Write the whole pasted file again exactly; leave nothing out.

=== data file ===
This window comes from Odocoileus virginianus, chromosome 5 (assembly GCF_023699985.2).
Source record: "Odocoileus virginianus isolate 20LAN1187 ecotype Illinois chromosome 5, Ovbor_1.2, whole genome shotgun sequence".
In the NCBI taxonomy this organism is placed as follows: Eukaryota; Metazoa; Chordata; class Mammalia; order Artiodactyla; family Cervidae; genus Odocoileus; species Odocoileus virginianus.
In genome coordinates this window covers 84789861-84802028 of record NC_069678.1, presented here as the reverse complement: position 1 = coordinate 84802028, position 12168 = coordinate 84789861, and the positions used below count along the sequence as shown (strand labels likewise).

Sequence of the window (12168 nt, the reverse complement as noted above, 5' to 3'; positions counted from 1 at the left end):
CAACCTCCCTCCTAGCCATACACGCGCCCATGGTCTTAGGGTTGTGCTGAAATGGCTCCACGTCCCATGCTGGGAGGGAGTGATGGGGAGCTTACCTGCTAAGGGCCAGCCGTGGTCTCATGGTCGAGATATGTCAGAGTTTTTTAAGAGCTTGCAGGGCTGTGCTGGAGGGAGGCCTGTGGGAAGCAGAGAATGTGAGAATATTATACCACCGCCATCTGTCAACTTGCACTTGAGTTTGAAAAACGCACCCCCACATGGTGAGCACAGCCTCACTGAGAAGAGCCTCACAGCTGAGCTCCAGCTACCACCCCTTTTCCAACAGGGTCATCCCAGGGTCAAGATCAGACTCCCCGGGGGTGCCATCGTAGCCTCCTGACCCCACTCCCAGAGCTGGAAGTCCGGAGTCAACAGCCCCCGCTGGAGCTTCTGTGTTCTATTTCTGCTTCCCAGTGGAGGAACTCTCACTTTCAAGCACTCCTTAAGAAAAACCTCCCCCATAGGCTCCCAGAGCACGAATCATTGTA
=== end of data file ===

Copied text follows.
This window comes from Odocoileus virginianus, chromosome 5 (assembly GCF_023699985.2).
Source record: "Odocoileus virginianus isolate 20LAN1187 ecotype Illinois chromosome 5, Ovbor_1.2, whole genome shotgun sequence".
In the NCBI taxonomy this organism is placed as follows: Eukaryota; Metazoa; Chordata; class Mammalia; order Artiodactyla; family Cervidae; genus Odocoileus; species Odocoileus virginianus.
In genome coordinates this window covers 84789861-84802028 of record NC_069678.1, presented here as the reverse complement: position 1 = coordinate 84802028, position 12168 = coordinate 84789861, and the positions used below count along the sequence as shown (strand labels likewise).

Sequence of the window (12168 nt, the reverse complement as noted above, 5' to 3'; positions counted from 1 at the left end):
CAACCTCCCTCCTAGCCATACACGCGCCCATGGTCTTAGGGTTGTGCTGAAATGGCTCCACGTCCCATGCTGGGAGGGAGTGATGGGGAGCTTACCTGCTAAGGGCCAGCCGTGGTCTCATGGTCGAGATATGTCAGAGTTTTTTAAGAGCTTGCAGGGCTGTGCTGGAGGGAGGCCTGTGGGAAGCAGAGAATGTGAGAATATTATACCACCGCCATCTGTCAACTTGCACTTGAGTTTGAAAAACGCACCCCCACATGGTGAGCACAGCCTCACTGAGAAGAGCCTCACAGCTGAGCTCCAGCTACCACCCCTTTTCCAACAGGGTCATCCCAGGGTCAAGATCAGACTCCCCGGGGGTGCCATCGTAGCCTCCTGACCCCACTCCCAGAGCTGGAAGTCCGGAGTCAACAGCCCCCGCTGGAGCTTCTGTGTTCTATTTCTGCTTCCCAGTGGAGGAACTCTCACTTTCAAGCACTCCTTAAGAAAAACCTCCCCCATAGGCTCCCAGAGCACGAATCATTGTA